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Student Aspires to be Aeronautical Engineer

Engineer and scientist; two completely different careers, right? Although they appear to be on opposite sides of the spectrum, engineers are actually considered scientists in their own way. They apply math and science to help create products and solve problems to benefit mankind.The week of Feb. 18th is known as Engineering Week. Sophomore Andrew Nall, an aspiring aeronautical engineer, has worked in school to help. Nall has been taking advanced classes so as to prepare himself for college, and bring him closer to his goal.

An astronautical engineer works with the science, design, and construction of air and spacecraft.

“I want to obtain a degree as an aeronautical engineer to lead me to my goal as an astronaut,” Nall said.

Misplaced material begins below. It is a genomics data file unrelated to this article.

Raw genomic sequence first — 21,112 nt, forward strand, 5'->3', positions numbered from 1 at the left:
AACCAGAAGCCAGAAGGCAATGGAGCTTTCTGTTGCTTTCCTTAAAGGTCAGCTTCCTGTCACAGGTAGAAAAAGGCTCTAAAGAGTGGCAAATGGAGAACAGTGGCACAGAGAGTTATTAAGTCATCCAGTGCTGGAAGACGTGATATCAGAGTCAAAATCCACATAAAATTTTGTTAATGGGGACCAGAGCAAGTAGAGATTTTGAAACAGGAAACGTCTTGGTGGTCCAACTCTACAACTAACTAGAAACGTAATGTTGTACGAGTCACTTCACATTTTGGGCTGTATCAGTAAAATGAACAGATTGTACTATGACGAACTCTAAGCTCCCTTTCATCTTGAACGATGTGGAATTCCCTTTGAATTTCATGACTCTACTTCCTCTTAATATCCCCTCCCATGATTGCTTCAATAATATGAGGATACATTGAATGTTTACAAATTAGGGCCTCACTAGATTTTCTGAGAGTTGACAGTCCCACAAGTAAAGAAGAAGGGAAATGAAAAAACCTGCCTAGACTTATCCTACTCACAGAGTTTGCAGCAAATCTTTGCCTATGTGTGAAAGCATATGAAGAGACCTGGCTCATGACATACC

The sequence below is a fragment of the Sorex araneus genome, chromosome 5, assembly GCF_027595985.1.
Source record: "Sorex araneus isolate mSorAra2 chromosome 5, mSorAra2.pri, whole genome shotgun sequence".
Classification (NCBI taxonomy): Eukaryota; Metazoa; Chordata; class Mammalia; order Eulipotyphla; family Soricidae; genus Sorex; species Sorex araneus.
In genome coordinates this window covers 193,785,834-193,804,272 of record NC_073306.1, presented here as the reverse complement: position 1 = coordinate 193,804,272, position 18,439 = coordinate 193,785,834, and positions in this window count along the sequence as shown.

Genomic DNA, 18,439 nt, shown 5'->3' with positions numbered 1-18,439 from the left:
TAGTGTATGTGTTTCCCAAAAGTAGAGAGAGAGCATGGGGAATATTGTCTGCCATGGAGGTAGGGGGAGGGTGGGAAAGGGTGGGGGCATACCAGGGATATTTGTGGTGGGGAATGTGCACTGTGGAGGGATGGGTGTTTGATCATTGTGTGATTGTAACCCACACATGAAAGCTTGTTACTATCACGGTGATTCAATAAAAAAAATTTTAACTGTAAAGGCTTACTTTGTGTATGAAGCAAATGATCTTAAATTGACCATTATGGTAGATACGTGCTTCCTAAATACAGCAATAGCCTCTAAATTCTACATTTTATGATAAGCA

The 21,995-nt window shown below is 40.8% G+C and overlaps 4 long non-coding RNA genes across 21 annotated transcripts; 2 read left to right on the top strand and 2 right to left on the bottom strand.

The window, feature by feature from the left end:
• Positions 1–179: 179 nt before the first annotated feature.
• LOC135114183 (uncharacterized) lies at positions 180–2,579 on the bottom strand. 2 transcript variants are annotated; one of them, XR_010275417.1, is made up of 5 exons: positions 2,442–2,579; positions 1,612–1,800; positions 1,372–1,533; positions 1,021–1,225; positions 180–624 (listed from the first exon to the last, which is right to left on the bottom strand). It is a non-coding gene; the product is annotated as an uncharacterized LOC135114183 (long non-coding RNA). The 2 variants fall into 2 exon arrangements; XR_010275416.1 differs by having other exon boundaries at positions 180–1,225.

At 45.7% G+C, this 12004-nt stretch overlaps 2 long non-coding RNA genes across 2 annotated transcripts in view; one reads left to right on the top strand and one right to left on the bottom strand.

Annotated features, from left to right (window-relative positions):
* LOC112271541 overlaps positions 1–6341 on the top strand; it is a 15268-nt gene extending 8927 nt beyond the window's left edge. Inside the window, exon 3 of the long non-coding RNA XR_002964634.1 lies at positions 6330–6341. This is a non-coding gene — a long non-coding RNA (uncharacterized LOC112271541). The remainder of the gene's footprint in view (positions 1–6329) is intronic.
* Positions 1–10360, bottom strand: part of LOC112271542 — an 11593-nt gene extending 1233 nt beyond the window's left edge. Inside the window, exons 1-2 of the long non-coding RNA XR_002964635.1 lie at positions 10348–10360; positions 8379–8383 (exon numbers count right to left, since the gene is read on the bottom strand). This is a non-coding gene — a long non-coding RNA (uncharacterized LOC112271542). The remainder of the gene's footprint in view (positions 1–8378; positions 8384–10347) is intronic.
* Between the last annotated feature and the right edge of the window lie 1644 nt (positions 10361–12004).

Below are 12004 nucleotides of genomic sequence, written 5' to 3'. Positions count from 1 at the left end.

Nall also attended a space camp to prepare him for this. Since he was in the 7th grade, Nall has known that he wanted to be an aeronautical engineer. Getting this degree will require him to get 5-6 more years of schooling.

Embry Riddle Aeronautical University, or ERAU, is where Nall plans on reaching his goal. For the past two years, he has wanted to attend this university in Daytona, Florida. Both his father and his uncle graduated from ERAU.

Nall has high aspirations in the field of flying. He plans on designing new aircrafts and space ships. He hopes his efforts will benefit NASA, and possibly bring the program back. With cost efficient design and materials, he hopes on accomplishing space travel at a much cheaper expense.

“I want to start as an aeronautical engineer to bring back the space program with a new form of transportation to the outside world,” Nall said.

Not only will he design spacecraft, but as an astronaut, he plans on riding in it.

“It would be a great achievement if I could be the first person on Mars,” Nall said.


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